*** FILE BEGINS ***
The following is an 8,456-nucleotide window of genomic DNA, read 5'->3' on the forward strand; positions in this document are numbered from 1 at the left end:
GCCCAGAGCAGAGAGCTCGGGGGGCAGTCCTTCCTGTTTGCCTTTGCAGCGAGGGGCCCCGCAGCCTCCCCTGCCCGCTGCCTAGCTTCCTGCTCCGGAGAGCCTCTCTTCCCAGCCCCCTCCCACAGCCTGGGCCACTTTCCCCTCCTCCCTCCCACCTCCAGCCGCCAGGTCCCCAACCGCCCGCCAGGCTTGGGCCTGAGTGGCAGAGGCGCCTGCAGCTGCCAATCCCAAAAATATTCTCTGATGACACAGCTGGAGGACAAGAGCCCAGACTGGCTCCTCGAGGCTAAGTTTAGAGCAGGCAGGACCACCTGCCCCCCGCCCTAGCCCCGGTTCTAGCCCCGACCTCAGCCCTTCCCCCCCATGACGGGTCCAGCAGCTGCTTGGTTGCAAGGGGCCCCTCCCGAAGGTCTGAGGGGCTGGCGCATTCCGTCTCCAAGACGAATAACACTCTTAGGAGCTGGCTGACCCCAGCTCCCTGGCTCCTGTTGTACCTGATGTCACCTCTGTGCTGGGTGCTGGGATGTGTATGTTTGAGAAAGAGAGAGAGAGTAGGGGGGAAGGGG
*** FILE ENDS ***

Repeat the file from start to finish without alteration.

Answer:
The following is an 8,456-nucleotide window of genomic DNA, read 5'->3' on the forward strand; positions in this document are numbered from 1 at the left end:
GCCCAGAGCAGAGAGCTCGGGGGGCAGTCCTTCCTGTTTGCCTTTGCAGCGAGGGGCCCCGCAGCCTCCCCTGCCCGCTGCCTAGCTTCCTGCTCCGGAGAGCCTCTCTTCCCAGCCCCCTCCCACAGCCTGGGCCACTTTCCCCTCCTCCCTCCCACCTCCAGCCGCCAGGTCCCCAACCGCCCGCCAGGCTTGGGCCTGAGTGGCAGAGGCGCCTGCAGCTGCCAATCCCAAAAATATTCTCTGATGACACAGCTGGAGGACAAGAGCCCAGACTGGCTCCTCGAGGCTAAGTTTAGAGCAGGCAGGACCACCTGCCCCCCGCCCTAGCCCCGGTTCTAGCCCCGACCTCAGCCCTTCCCCCCCATGACGGGTCCAGCAGCTGCTTGGTTGCAAGGGGCCCCTCCCGAAGGTCTGAGGGGCTGGCGCATTCCGTCTCCAAGACGAATAACACTCTTAGGAGCTGGCTGACCCCAGCTCCCTGGCTCCTGTTGTACCTGATGTCACCTCTGTGCTGGGTGCTGGGATGTGTATGTTTGAGAAAGAGAGAGAGAGTAGGGGGGAAGGGG